Stars Align
Episode 10

by Rebecca Silverman,

How would you rate episode 10 of
Stars Align ?

There's always been a risk that Stars Align would try to cover too many kids' stories in one episode, and with this one, I think we hit that. It's a statement of how good the story and production is otherwise that it's still a worthwhile piece of storytelling; but bringing things back to Toma and Rintaro while also shoving in Taiyo and Mitsue with a little bonus “Maki & Mom” time is definitely too much for under half an hour, and that's not even getting into the whole tournament piece. All of those plotlines are important – especially Toma's, which has kind of been languishing – and there's no doubt that they're going to influence things, but it feels a little overwhelming.

Of course, Toma's been in the background of many of the other storylines, showing us that he's got some issues beyond whatever's going on with his mom. We saw it the most clearly during the barbecue scene, when he was clearly unhappy that Arashi not only crashed the party but instantly hit it off with Maki. Toma's definitely possessive of him, and it feels like much more than just friend envy. Given the show's openness with its LGBTQ+ themes, it's tempting to think that Toma has a crush on Maki, but I'm not sure that's actually the case here – it looks like it's more like a sense of ownership, like Maki is his and no one else gets to claim a piece of that. He's fine with Yu and Mitsue being part of their group because neither of them has shown any special affection (friendly or otherwise) for Maki; likewise neither of them is the person Maki went to with his own problems. As not good as Toma's confrontation with Maki's dad was, it was important to him because it was Toma putting himself on the line for Maki in a way that we've not seen him do for anyone else. Given that most of the boys' troubled family lives are basically open secrets, that's significant – Toma could just as easily have stood up for Nao or Tsubasa.

Part of his attachment to Maki is doubtless because he's the one who approached him in the first place and made it so that Maki joined the soft tennis team. In that respect, Toma does have “ownership” of the fact that Maki's there; more literally he's the actual owner of Maki's racket, the means by which he plays. But his feelings of possession for Maki himself are certainly troubling, because they're the stuff toxic relationships can be grown from. The look of surprised anger on his face when Arashi immediately latches onto Maki when they run into him on the street and the flat-out anger when he finds out his brother has been giving Maki advice is alarming, and it seems to back up his mom's statement that she's afraid of him.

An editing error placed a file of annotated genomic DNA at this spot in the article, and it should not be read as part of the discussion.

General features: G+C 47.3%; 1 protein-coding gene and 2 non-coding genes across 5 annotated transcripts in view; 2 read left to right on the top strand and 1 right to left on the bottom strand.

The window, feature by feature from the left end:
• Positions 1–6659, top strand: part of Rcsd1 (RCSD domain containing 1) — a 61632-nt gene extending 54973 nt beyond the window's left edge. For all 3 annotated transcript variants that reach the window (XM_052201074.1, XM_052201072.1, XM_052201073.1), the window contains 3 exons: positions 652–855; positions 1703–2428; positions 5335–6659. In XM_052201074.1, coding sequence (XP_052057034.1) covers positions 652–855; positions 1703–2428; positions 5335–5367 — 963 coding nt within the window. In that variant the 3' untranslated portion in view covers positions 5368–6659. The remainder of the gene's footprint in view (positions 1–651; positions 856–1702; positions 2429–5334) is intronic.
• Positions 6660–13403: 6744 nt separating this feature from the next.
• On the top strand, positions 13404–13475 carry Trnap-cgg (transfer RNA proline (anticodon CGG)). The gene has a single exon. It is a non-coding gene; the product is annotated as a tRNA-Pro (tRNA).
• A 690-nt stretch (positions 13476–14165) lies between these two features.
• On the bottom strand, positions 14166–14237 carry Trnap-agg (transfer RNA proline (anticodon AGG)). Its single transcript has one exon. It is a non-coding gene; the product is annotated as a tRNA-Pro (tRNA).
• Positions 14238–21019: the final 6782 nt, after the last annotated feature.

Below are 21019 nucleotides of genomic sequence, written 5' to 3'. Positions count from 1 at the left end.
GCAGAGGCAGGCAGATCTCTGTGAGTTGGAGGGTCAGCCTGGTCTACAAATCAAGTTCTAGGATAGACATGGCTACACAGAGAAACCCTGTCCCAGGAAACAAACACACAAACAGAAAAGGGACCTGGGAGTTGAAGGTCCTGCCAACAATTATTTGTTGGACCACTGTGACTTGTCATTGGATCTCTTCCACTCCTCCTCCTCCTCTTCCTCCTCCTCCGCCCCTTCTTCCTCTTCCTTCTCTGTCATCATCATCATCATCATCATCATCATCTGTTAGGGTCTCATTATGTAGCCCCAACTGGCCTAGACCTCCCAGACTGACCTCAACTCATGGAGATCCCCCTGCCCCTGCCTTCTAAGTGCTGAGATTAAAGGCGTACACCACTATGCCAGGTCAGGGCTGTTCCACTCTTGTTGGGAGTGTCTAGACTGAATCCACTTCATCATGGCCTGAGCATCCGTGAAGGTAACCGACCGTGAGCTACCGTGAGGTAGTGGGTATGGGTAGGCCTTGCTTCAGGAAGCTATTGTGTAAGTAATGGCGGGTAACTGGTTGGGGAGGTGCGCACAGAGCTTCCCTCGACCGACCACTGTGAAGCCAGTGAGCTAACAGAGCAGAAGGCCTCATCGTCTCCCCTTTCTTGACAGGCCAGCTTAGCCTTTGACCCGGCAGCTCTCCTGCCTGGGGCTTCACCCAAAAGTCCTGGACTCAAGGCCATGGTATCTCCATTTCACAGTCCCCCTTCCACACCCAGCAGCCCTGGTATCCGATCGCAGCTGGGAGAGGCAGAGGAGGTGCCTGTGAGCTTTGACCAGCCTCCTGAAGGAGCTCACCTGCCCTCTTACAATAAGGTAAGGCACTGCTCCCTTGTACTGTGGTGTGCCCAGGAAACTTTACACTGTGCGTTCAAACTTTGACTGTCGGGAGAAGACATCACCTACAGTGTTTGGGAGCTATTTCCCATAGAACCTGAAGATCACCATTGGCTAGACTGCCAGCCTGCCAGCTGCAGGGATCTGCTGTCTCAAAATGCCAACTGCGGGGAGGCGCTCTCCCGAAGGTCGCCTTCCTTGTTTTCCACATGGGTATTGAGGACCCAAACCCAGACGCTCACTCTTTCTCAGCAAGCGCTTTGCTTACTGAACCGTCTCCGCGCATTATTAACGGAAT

Of course, like several other parents in this series, she could just be being terrible when she says that. This week we finally get the hint we needed to solidify the theory that Toma is not his mother's biological child; like in Shingo's family she says that she “never wanted to be” his mother. Rather than being from a previous marriage, however, it seems more likely that he's his father's illegitimate child who was taken in, which would certainly explain the resentment. Kids aren't stupid, so even if Toma was pretty young when he came to live with them, if she resented him, he'd have picked up on it, leading to the mutual antipathy they have. While it's no uglier than any of the other boys' issues, it sure isn't good, because while broken bones will heal, scars on your psyche almost never do.

At this point, you could be forgiven for wondering if anything good ever happens to any of these kids. Stars Align sure has been piling it on with the traumas, both large and small, and sometimes it really does feel like too much. But if you had a rough time in middle school (I always think of it as the hell of my life), there's a certain veracity to the excessive horrors. Middle school is when most kids are old enough to realize that the world isn't fair or nice, when they begin to become really aware of the world outside their homes. At the same time, it's a time when it's hard to get outside of your own experiences, so it really does feel like the world's on fire and only getting hotter. What the kids are learning in the show is not just that the world sucks sometimes, but how to feel and express empathy for others. Think about the whole open-secret quality to everyone's home lives – we've gone from just saying, “Well, there are these things happening” to at least one member of the team trying to actively help another any time something goes wrong.

With only two episodes left, we may not get a lot of closure. But if the team (and Mitsue) learn that they can count on each other as people not just players, I think the series will have done its job.

Rating:

Stars Align is currently streaming on FUNimation Entertainment.


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